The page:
Recently KR+H's Paul Reidt was in New York City for client meetings and quite purposely blocked off an afternoon to see "Frank Lloyd Wright at 150: Unpacking the Archive" at The Museum of Modern Art.

MoMA's major exhibition celebrates the architect's 150th birthday (born June 8, 1867) and includes some 450 works by Frank Lloyd Wright, covering designs from the 1890s to the 1950s.

Paul feasted his eyes on FLW's architectural drawings, models of homes and city towers, building fragments, furniture, textiles, and much more. He snuck in a few iPhone snaps and was excited to share his enthusiasm for the prolific, controversial, and visionary Frank Lloyd Wright.

The architect must be a prophet...a prophet in the true sense of the term...if he can’t see at least ten years ahead don’t call him an architect.
— Frank Lloyd Wright

Close-up of architectural drawing of the Guggenheim. Paul was surprised at its pinkness!

What about the concrete block? ...the cheapest (and ugliest) thing in the building world....Why not see what could be done with the gutter rat? ...It might be permanent, noble, beautiful.
— Frank Lloyd Wright in "Frank Lloyd Wright: In the Realm of Ideas," by Bruce B. Pfeiffer and Gerald Nordland

Paul's photo of a textile concrete block is inset here in an image of the Ennis house. The patterned block forms the exterior and interior. The residence was designed by FLW for Charles and Mable Ennis in 1923, and it was built in 1924 in the Los Feliz neighborhood of Los Angeles.

Close-up of the model for the Price Tower. There's a fascinating (4 minute) video about the restoring of another model, "Conserving St. Mark's Tower Model," on MoMA's web page for the exhibit. To watch the video, click here.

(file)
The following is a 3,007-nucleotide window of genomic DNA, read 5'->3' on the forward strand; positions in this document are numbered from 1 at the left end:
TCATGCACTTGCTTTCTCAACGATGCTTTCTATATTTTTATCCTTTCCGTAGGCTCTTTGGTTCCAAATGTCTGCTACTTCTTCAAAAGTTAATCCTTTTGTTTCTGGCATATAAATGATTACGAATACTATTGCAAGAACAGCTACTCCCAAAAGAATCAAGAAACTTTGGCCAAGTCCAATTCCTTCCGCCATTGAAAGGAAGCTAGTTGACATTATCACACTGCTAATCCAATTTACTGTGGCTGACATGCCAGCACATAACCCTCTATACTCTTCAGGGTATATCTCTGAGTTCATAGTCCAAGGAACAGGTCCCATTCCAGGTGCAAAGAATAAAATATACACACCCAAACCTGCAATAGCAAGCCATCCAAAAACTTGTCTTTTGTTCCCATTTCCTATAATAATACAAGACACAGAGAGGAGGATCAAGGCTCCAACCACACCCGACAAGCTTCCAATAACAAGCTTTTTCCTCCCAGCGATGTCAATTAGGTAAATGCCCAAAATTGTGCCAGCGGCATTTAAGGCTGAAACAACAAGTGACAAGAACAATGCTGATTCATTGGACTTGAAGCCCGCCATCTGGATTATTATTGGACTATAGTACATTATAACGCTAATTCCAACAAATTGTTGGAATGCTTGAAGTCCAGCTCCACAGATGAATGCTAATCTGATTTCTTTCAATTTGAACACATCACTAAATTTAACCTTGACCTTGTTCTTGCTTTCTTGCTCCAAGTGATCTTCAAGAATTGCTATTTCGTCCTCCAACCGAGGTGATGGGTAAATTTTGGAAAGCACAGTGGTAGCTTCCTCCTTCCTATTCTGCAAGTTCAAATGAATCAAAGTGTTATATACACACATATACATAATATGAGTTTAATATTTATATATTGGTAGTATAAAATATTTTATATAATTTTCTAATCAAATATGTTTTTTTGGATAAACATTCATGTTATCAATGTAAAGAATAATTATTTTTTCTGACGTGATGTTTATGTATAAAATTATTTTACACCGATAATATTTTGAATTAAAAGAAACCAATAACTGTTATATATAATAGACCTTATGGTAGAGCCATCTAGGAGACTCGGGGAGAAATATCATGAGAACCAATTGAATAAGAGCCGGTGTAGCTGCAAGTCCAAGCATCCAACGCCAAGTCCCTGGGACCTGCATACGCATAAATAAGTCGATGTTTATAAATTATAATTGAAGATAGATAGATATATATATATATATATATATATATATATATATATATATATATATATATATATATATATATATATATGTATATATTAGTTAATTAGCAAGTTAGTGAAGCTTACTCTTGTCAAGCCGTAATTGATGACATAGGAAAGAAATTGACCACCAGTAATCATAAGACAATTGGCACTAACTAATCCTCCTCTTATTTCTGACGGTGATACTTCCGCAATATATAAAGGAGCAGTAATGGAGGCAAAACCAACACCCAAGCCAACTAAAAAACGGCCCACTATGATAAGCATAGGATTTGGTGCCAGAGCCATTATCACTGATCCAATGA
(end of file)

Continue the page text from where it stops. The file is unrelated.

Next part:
Glass design by Frank Lloyd Wright (one of thousands!). FLW referred to his glass designs as "light screens." Beautiful geometry of light!

FLW was a curious and fearless genius. He would design anything and everything.
— Paul Reidt

Here's Paul's photo of a graphic illustration of an FLW rug design with bold graphic shapes. The inset shows the finished run in the living room of David (his son) and Gladys Wright.


Awhile back we posted a story, "A Home of Light, Design, Art, and Craftsmanship," showing KR+H's work in a home designed by architect Brian Hemingway and Flavin Architects. Paul and I looked back on this residence thinking it's design has a quality of nature, light, and pattern that seems inspired by Frank Lloyd Wright. Photos of the project are by Paul Warchol.

This home marries harmoniously with its beautiful natural setting. 

KR+H's craftsmanship is seen throughout the home's interiors. Architecture by Brian Hemingway and Flavin Architects. Photos by Paul Warchol.

"Frank Lloyd Wright at 150: Unpacking the Archive" is at MoMA through October 1. It comes highly recommended by Paul!